• Ok, so I tried to make a short comment on the game, but I really couldn't - so I had to write a full blog post about it.
  • Posted By: giullinaOk, so I tried to make a short comment on the game, but I really couldn't - so I had towrite a full blog post about it.
    Wow. That's an incredible post, Giulia. I especially love the ending, where none of you have chips left to affect the fate of the island -- that's intense stuff. Thanks so much for playing the game and writing about it.

    So, after just three days we've reached our original goal! Thanks to everybody here and elsewhere in the community for your outpouring of support. I'm excited that you folks are interested in my project, and I look forward to putting it in your hands.

    The next goal is at $5,000 -- if we reach this amount, all the supporters will receive ASOCENA, a book of brief scenarios for playing specific settings or stories with Dog Eat Dog. Elizabeth and Shreyas Sampat, Joshua Hall-Bachner, Dev Purkasthaya, and hopefully other authors will be contributing to this book. Keep telling your friends -- we still have twenty-nine days to go!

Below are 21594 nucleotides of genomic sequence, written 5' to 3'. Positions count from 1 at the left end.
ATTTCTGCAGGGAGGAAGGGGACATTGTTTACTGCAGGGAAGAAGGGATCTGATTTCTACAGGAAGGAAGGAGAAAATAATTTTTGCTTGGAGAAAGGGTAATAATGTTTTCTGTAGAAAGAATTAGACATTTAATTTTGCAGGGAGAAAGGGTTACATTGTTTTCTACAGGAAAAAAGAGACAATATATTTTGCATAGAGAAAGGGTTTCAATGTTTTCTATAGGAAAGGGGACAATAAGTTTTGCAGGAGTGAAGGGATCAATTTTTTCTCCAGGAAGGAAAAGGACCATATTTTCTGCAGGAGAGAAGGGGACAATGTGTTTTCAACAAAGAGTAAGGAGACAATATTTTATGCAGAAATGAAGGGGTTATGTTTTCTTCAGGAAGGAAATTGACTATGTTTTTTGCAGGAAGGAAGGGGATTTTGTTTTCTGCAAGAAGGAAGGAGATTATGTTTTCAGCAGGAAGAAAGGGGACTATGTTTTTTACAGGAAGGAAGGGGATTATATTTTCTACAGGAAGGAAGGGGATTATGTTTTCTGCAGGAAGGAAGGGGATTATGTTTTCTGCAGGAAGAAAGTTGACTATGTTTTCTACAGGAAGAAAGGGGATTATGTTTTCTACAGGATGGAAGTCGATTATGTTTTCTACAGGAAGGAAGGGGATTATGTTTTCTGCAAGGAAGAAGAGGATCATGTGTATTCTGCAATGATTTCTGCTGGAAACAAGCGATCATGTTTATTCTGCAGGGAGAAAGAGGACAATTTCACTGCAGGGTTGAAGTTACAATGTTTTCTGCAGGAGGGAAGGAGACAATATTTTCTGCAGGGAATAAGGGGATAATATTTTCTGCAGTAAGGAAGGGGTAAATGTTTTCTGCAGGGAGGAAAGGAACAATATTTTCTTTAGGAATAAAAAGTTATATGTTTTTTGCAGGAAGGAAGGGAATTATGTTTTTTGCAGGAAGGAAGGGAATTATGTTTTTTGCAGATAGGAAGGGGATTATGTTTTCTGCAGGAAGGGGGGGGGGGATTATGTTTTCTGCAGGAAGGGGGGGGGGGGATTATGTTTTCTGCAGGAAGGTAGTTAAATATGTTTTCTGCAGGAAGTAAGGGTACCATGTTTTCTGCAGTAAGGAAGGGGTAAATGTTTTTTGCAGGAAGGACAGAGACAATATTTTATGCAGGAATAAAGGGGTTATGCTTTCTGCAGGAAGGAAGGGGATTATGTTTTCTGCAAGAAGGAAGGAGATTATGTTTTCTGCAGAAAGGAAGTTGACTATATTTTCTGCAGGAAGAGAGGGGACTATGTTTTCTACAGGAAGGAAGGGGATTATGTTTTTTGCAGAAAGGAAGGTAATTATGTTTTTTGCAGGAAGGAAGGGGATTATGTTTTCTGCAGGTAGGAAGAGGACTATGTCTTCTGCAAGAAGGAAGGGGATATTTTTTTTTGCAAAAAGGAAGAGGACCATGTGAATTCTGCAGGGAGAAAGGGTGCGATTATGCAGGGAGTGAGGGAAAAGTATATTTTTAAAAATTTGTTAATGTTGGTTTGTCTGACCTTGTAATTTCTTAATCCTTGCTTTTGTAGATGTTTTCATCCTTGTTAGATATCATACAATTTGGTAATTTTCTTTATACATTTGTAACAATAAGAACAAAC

--liam
  • Thanks for the kind words, Liam - it was an intense game and I wasn't really sure how to convey it in writing. I'm glad to know that somehow it went through.

    Yesterday we played a 6-players game and there were some very interesting gender dynamics (both among characters and players). I'll report on that too!
  • My Kickstarter proceeds apace!